6th October 2005
The earliest known illustration of a Huo Qiang or "Fire lance" is from a 10th century A.D. painted silk banner of demons attacking the meditating Buddha, found in Dunhuang. This beautifully well preserved painting shows very clearly a gunpowder tube attached to the end of a long pole being fired by a demon on the top right-hand side of the Buddha. There has been much speculation as to the exact nature of this weapon especially when considering the supernatural nature of the depiction and therefore possibly a similar supernatural weapon in the demon's hands. The exact shape of the weapon was however, seen in later military illustrations and, while it was possible that this early illustration was merely an inspirational representation of an underworld fire-spewing weapon, the resemblance to actual later Song dynasty fire lances was uncannily close.
The most conclusive description of the use of a fire lance in battle was of its use during the tumultuous years of the northern encroachment of the Song dynasty, during the siege of De An in A.D. 1127-1132. Chen Gui, co-author together with Tang Shou, of the military manual Shoucheng lu or "Defense of Towns", was an active participant and therefore a direct eyewitness of the defense of De An. He aided in the defensive efforts by ordering long poles and the gunpowder from their Huo Pao or "fire" catapults (normal traction catapults firing grenade/bombs) to be strapped together to create 20 firelances. These proto-guns were each handled by 2 men and used to defend city walls, either from on top of the walls or thrust through holes in the walls to fire at Jurchen troops outside.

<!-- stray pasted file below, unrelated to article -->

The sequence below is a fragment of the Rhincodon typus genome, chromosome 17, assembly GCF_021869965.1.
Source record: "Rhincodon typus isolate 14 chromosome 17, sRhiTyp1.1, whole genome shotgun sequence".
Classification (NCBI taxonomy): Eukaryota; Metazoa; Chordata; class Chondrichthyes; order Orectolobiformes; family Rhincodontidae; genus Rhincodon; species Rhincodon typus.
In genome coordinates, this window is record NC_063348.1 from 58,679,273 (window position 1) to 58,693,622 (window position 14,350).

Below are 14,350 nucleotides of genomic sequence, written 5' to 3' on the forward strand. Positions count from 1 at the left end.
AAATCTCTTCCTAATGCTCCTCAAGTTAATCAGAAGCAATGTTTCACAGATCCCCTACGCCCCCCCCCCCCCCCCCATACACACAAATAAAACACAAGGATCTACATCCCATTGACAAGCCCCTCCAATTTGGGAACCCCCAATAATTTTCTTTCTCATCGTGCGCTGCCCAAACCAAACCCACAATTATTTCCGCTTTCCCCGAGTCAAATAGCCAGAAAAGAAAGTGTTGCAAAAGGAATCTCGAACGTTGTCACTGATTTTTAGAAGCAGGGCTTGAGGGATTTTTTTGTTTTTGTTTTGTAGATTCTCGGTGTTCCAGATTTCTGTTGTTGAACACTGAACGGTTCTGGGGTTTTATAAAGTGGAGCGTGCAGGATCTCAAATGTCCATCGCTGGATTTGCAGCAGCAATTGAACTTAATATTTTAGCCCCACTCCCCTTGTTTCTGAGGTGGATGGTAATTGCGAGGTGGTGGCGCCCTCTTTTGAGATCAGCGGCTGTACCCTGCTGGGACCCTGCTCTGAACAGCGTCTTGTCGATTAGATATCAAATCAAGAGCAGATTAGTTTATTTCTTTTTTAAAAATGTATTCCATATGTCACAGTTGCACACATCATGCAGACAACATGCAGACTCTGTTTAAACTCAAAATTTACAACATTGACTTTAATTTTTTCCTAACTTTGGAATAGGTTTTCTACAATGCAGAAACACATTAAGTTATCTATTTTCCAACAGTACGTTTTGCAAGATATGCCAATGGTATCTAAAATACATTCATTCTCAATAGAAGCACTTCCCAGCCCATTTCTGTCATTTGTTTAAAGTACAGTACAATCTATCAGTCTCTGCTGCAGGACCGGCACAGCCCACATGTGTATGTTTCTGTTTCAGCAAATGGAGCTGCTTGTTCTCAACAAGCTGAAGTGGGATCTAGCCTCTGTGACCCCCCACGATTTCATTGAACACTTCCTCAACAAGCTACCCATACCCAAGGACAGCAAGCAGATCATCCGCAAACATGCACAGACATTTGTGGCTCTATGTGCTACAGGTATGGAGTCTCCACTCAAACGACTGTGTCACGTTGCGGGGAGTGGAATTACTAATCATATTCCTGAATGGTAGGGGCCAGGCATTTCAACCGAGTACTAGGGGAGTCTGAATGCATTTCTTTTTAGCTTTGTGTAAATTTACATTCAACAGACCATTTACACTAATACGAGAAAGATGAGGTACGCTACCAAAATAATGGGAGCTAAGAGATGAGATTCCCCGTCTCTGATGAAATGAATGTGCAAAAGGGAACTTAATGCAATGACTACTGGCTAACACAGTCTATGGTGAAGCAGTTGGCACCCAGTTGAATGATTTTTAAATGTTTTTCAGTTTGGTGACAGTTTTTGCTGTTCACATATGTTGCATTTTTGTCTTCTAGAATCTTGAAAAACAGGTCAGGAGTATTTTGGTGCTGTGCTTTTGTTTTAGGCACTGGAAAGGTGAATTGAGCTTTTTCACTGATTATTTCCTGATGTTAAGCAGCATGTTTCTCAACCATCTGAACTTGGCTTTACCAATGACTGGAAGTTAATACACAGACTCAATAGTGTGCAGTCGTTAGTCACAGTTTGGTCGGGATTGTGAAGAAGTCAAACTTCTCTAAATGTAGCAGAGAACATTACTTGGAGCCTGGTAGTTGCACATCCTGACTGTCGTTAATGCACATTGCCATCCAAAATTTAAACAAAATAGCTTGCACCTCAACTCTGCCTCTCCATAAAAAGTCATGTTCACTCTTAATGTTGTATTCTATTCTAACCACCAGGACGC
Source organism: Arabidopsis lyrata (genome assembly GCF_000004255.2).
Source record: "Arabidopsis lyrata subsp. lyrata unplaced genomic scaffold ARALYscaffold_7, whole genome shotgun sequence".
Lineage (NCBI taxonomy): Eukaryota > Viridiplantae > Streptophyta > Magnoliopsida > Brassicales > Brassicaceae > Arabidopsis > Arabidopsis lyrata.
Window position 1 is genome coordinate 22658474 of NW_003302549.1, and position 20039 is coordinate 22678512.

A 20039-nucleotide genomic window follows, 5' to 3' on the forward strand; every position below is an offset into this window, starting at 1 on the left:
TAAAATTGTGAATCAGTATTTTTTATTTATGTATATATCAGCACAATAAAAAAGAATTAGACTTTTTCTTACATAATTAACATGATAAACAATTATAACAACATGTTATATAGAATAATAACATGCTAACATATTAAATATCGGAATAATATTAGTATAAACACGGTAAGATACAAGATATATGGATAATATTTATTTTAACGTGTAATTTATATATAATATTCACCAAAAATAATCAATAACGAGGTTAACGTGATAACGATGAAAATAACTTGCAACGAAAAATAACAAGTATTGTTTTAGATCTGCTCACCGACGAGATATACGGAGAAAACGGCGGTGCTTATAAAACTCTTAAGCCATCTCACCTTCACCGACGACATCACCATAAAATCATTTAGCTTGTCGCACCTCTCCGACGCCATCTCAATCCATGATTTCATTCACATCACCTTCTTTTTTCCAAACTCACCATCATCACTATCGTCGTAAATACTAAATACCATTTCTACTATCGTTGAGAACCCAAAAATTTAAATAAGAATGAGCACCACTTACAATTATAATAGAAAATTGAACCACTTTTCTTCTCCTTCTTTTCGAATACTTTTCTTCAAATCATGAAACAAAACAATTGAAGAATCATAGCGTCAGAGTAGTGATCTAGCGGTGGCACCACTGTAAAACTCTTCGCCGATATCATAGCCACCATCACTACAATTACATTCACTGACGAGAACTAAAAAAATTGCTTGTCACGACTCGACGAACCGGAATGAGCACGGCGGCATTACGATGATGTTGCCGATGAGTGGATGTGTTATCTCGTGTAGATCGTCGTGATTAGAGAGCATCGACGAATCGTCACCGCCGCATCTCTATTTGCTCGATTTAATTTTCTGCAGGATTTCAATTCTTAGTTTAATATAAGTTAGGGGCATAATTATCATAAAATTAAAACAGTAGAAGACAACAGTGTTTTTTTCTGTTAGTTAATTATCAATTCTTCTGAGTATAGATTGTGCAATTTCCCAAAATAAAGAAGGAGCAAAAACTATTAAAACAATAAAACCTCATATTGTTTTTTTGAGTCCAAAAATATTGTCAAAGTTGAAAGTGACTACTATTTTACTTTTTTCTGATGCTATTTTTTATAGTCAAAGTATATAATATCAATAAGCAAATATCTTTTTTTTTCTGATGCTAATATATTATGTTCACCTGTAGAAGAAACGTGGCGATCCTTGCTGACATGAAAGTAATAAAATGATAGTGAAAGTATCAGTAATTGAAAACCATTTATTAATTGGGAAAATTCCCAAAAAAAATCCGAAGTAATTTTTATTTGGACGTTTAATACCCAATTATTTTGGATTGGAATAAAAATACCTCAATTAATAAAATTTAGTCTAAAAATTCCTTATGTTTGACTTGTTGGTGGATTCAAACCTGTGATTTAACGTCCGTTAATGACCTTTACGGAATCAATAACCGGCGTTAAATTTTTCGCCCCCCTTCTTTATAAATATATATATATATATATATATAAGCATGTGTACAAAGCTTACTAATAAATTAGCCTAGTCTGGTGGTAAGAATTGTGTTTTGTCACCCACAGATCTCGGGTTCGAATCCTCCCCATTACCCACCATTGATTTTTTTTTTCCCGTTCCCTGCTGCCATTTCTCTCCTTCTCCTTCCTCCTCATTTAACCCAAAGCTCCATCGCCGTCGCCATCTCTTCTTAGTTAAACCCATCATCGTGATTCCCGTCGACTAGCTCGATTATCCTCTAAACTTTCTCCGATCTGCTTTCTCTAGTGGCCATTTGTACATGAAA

The early Huo Qiangs were single shot close-ranged weapons, which were mere enhancements of the traditional spear of Chinese armies. Triggered at close range to the enemy, the gunpowder tube would fire different concoctions of projectiles, ranging from arrows and buckshot to poisonous fumes and smoke. The obvious this accorded was soon apparent to military Engineers and it was not long before Huo Qiang were soon appearing independent of the spear.
Like Huo Jians (early fire arrows or gunpowder propelled arrows) which arose at approximately the same time, the Huo Qiang filled a very critical gap in Chinese fire power, providing their infantrymen with a tremendous advantage in defensive as well as offensive roles. Formed into batteries and triggered simultaneously, the resulting intense concentration of firepower afforded by a battery of Huo Qiang would have made it an ideal "anti assault ladder weapon" or "gate-stopper", that would increase by several orders of magnitude the level of difficulty for any attacker attempting to assault a fortified position armed with such weapons.
These two innovative leaps in military technology were however, only the intermediate steps in Chinese weaponry development. Together they formed the nucleus for the development of a whole new direction in weapon research in ancient China, engaging the military minds of the day in new thought pathways that eventually paved the way for three distinct but separate branches of weaponry, viz. the rocket, the gun and the cannon of our modern day arsenal.